But in the beginning the guerrilla movement was a military- ex-military movement. So coming back to this military patrol, these were very cruel and also there was another figure called the military commissioner. el comisionado militar.

He was very important person in every community who was in charge of informing the army about the activities of the community and also pointing out who had to be kidnapped or killed or whatever because they did not agree with the government. so this was.

By the way, the men who participated in this patrols didn't get paid they were forced and also they committed a lot of crimes.So that was another way of make even this civilian society complicit of the crimes and the genocide.

Slide 6: Three women, wearing native Guatemalan dress, crying.Now this image is after the - in the final years of the conflict before the peace signature but after we we started with the civilian government. The exhumation process and the memorialization process began very slowly. So there were exhumations and this picture is - depicts widows of men or mothers of men who were killed during the war. Who are waiting in front of the National Cathedral for the remains of their loved ones to come out after mass.

And then put them in a truck to transport them to their hometown, and to re-bury them. How do you say - dignified manner.

Slide 7: Two women, holding posters with the caption "Donde estan?" and a lot of smaller photographs of individual people.And also there were groups of relatives from families of men or women who were disappeared that got organized to look for them. To ask for justice. To say that if they were taken alive they wanted them back alive. Where were their relatives. Their loved ones.

So this group was called the mutual support group. In Spanish is a grupo de apoyo mutuo, el GAM. It's not far from here to their office. They organized marches and demonstrations every week to ask for to know what happened with their families. And these particular demonstrations was called la marcha contra el oblivio - the march against oblivion.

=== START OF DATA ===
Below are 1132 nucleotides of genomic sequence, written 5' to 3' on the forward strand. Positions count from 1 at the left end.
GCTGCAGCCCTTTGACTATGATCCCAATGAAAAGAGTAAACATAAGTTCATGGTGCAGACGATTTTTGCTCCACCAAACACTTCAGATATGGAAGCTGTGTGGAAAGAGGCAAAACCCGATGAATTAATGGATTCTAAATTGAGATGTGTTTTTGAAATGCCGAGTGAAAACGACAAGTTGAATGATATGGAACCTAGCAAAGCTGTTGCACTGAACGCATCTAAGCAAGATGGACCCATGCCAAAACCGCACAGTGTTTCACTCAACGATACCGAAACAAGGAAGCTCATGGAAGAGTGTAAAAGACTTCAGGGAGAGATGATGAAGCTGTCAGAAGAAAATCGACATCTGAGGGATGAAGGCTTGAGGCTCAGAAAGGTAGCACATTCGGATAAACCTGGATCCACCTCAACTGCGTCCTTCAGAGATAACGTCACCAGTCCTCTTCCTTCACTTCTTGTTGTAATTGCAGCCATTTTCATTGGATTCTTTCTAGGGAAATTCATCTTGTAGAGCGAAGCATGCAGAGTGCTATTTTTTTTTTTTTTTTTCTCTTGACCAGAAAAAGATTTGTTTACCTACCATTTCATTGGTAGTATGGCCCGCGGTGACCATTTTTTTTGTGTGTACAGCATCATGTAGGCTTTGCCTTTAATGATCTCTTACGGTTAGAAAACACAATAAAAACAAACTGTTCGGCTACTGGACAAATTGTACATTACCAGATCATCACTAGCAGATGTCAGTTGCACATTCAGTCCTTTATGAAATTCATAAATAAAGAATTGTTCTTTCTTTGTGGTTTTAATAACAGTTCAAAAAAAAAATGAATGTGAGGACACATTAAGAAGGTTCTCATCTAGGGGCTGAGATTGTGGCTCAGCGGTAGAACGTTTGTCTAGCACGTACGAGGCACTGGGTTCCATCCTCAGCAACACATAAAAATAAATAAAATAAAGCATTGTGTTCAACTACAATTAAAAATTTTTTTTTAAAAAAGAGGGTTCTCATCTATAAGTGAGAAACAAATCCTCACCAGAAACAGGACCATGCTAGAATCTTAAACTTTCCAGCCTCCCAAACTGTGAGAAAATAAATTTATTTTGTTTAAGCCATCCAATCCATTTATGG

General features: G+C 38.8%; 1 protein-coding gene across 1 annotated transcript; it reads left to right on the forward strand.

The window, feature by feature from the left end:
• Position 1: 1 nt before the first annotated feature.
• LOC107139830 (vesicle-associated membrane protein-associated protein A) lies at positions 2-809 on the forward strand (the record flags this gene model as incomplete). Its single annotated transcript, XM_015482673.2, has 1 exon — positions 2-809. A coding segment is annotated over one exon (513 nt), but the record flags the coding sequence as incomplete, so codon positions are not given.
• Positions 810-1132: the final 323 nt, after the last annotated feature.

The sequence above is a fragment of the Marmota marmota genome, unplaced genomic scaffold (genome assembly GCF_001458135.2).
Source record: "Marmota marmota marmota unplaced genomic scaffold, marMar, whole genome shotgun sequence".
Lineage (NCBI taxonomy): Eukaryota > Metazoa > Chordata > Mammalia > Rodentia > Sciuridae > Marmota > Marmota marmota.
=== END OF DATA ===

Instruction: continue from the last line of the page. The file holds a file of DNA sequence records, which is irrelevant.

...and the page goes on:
And when I was like we're visiting my my files to make a book about my work I found this and realized that they were there was only one march against oblivion there were not more.

Of course there were more marches but not with that name. That those things re-affirm me in the the idea of the importance of keeping record of everything and documenting everything. because now for me it's so important to have this this photograph or the series of photograph that depict this specific march that was name "against oblivion."

And oblivion. Here it's also a way of crushing people's will.

The other day I was reading an article about a Chilean and I think Argentinean academic who works in Austin Texas in the university and the article spoke about how the establishment represses and controls people by making them wait for everything. By making lines for everything by making their lives difficult.

Because then people finally think "yeah everything is so difficult so we don't have to be like how you say it exigir, demand always. We have to wait. We have to conform." And the article is called the state patience from patience. And patients also from paciente medical patient. So that's another way to control and repress and destroy people's will.

Slide 8: A group of protesters. On the right is a man clapping his hands, a megaphone under his arm. Next to him is a woman holding a sign that consists of a younger man's face.And this other image is also from the same mutual support group. This was a demonstration in front of a house where Union Union unions had their offices not far from here like three blocks from here. and I can't remember right now the year, I think it was 78, the army and a secret police kidnapped like 40 men who were leaders of those movements in that house who never reappeared of course.